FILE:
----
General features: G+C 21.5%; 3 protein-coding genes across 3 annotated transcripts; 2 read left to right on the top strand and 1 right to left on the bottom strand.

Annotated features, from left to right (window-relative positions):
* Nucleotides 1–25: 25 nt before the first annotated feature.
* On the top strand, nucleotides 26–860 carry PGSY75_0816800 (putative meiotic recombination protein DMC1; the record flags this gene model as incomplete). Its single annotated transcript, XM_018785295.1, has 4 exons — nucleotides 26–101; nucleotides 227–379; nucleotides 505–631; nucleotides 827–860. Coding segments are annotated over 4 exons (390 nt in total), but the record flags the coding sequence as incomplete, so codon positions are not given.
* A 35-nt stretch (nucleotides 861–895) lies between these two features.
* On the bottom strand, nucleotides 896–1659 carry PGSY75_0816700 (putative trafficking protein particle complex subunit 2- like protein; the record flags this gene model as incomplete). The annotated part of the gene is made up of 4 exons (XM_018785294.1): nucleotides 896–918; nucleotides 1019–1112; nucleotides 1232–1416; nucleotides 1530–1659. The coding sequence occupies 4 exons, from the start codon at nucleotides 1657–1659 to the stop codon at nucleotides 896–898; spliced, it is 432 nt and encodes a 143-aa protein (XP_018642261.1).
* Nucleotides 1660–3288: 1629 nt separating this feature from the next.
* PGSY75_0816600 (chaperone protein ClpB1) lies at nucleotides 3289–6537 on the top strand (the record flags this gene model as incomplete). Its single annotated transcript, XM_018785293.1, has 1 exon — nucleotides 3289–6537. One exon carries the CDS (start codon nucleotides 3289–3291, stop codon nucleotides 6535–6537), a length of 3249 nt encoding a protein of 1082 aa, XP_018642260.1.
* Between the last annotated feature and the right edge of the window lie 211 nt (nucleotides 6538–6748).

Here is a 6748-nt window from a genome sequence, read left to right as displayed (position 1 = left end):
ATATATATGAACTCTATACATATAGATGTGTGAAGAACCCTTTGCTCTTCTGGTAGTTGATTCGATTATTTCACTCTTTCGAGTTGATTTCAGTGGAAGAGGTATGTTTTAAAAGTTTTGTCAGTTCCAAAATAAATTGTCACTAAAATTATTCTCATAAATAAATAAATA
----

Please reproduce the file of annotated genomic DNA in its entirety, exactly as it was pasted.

General features: G+C 21.5%; 3 protein-coding genes across 3 annotated transcripts; 2 read left to right on the top strand and 1 right to left on the bottom strand.

Annotated features, from left to right (window-relative positions):
* Nucleotides 1–25: 25 nt before the first annotated feature.
* On the top strand, nucleotides 26–860 carry PGSY75_0816800 (putative meiotic recombination protein DMC1; the record flags this gene model as incomplete). Its single annotated transcript, XM_018785295.1, has 4 exons — nucleotides 26–101; nucleotides 227–379; nucleotides 505–631; nucleotides 827–860. Coding segments are annotated over 4 exons (390 nt in total), but the record flags the coding sequence as incomplete, so codon positions are not given.
* A 35-nt stretch (nucleotides 861–895) lies between these two features.
* On the bottom strand, nucleotides 896–1659 carry PGSY75_0816700 (putative trafficking protein particle complex subunit 2- like protein; the record flags this gene model as incomplete). The annotated part of the gene is made up of 4 exons (XM_018785294.1): nucleotides 896–918; nucleotides 1019–1112; nucleotides 1232–1416; nucleotides 1530–1659. The coding sequence occupies 4 exons, from the start codon at nucleotides 1657–1659 to the stop codon at nucleotides 896–898; spliced, it is 432 nt and encodes a 143-aa protein (XP_018642261.1).
* Nucleotides 1660–3288: 1629 nt separating this feature from the next.
* PGSY75_0816600 (chaperone protein ClpB1) lies at nucleotides 3289–6537 on the top strand (the record flags this gene model as incomplete). Its single annotated transcript, XM_018785293.1, has 1 exon — nucleotides 3289–6537. One exon carries the CDS (start codon nucleotides 3289–3291, stop codon nucleotides 6535–6537), a length of 3249 nt encoding a protein of 1082 aa, XP_018642260.1.
* Between the last annotated feature and the right edge of the window lie 211 nt (nucleotides 6538–6748).

Here is a 6748-nt window from a genome sequence, read left to right as displayed (position 1 = left end):
ATATATATGAACTCTATACATATAGATGTGTGAAGAACCCTTTGCTCTTCTGGTAGTTGATTCGATTATTTCACTCTTTCGAGTTGATTTCAGTGGAAGAGGTATGTTTTAAAAGTTTTGTCAGTTCCAAAATAAATTGTCACTAAAATTATTCTCATAAATAAATAAATA